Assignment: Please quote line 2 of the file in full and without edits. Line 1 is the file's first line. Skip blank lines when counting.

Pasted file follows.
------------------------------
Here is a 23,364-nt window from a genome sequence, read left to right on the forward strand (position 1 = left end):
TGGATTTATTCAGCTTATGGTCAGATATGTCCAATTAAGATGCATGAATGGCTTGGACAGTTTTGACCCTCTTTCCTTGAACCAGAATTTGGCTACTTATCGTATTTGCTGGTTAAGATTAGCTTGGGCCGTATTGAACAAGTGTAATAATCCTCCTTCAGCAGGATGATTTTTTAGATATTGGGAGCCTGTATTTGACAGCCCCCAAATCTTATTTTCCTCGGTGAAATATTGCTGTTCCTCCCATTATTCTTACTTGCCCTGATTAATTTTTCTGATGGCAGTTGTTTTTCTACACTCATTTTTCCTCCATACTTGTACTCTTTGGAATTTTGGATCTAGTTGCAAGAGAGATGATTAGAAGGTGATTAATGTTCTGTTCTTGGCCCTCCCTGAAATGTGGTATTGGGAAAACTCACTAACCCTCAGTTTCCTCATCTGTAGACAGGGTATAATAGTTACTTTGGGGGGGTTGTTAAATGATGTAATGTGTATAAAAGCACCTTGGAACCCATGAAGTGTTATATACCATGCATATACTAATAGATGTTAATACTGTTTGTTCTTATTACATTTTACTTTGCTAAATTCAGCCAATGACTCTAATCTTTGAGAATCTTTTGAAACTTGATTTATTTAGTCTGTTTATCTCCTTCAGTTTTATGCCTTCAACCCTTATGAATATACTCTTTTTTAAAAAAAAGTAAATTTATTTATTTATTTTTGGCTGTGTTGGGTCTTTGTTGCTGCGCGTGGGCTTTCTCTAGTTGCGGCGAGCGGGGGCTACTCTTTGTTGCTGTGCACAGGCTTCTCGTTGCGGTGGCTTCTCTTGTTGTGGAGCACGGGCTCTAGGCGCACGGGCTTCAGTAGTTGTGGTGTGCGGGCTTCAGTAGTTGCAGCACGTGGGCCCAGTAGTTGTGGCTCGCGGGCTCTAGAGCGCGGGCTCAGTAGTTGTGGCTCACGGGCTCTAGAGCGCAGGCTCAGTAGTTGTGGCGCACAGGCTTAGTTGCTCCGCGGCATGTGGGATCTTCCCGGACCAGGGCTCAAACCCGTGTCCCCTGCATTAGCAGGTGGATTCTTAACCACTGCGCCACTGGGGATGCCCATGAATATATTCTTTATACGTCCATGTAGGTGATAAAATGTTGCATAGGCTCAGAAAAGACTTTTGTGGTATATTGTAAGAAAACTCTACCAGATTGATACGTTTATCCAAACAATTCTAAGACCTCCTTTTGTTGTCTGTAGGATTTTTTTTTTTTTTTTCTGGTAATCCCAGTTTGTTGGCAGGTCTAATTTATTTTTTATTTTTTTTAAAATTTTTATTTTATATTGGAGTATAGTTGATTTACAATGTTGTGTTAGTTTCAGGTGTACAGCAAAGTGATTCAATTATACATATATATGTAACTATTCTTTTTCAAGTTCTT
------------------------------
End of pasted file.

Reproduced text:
TGGATTTATTCAGCTTATGGTCAGATATGTCCAATTAAGATGCATGAATGGCTTGGACAGTTTTGACCCTCTTTCCTTGAACCAGAATTTGGCTACTTATCGTATTTGCTGGTTAAGATTAGCTTGGGCCGTATTGAACAAGTGTAATAATCCTCCTTCAGCAGGATGATTTTTTAGATATTGGGAGCCTGTATTTGACAGCCCCCAAATCTTATTTTCCTCGGTGAAATATTGCTGTTCCTCCCATTATTCTTACTTGCCCTGATTAATTTTTCTGATGGCAGTTGTTTTTCTACACTCATTTTTCCTCCATACTTGTACTCTTTGGAATTTTGGATCTAGTTGCAAGAGAGATGATTAGAAGGTGATTAATGTTCTGTTCTTGGCCCTCCCTGAAATGTGGTATTGGGAAAACTCACTAACCCTCAGTTTCCTCATCTGTAGACAGGGTATAATAGTTACTTTGGGGGGGTTGTTAAATGATGTAATGTGTATAAAAGCACCTTGGAACCCATGAAGTGTTATATACCATGCATATACTAATAGATGTTAATACTGTTTGTTCTTATTACATTTTACTTTGCTAAATTCAGCCAATGACTCTAATCTTTGAGAATCTTTTGAAACTTGATTTATTTAGTCTGTTTATCTCCTTCAGTTTTATGCCTTCAACCCTTATGAATATACTCTTTTTTAAAAAAAAGTAAATTTATTTATTTATTTTTGGCTGTGTTGGGTCTTTGTTGCTGCGCGTGGGCTTTCTCTAGTTGCGGCGAGCGGGGGCTACTCTTTGTTGCTGTGCACAGGCTTCTCGTTGCGGTGGCTTCTCTTGTTGTGGAGCACGGGCTCTAGGCGCACGGGCTTCAGTAGTTGTGGTGTGCGGGCTTCAGTAGTTGCAGCACGTGGGCCCAGTAGTTGTGGCTCGCGGGCTCTAGAGCGCGGGCTCAGTAGTTGTGGCTCACGGGCTCTAGAGCGCAGGCTCAGTAGTTGTGGCGCACAGGCTTAGTTGCTCCGCGGCATGTGGGATCTTCCCGGACCAGGGCTCAAACCCGTGTCCCCTGCATTAGCAGGTGGATTCTTAACCACTGCGCCACTGGGGATGCCCATGAATATATTCTTTATACGTCCATGTAGGTGATAAAATGTTGCATAGGCTCAGAAAAGACTTTTGTGGTATATTGTAAGAAAACTCTACCAGATTGATACGTTTATCCAAACAATTCTAAGACCTCCTTTTGTTGTCTGTAGGATTTTTTTTTTTTTTTTCTGGTAATCCCAGTTTGTTGGCAGGTCTAATTTATTTTTTATTTTTTTTAAAATTTTTATTTTATATTGGAGTATAGTTGATTTACAATGTTGTGTTAGTTTCAGGTGTACAGCAAAGTGATTCAATTATACATATATATGTAACTATTCTTTTTCAAGTTCTT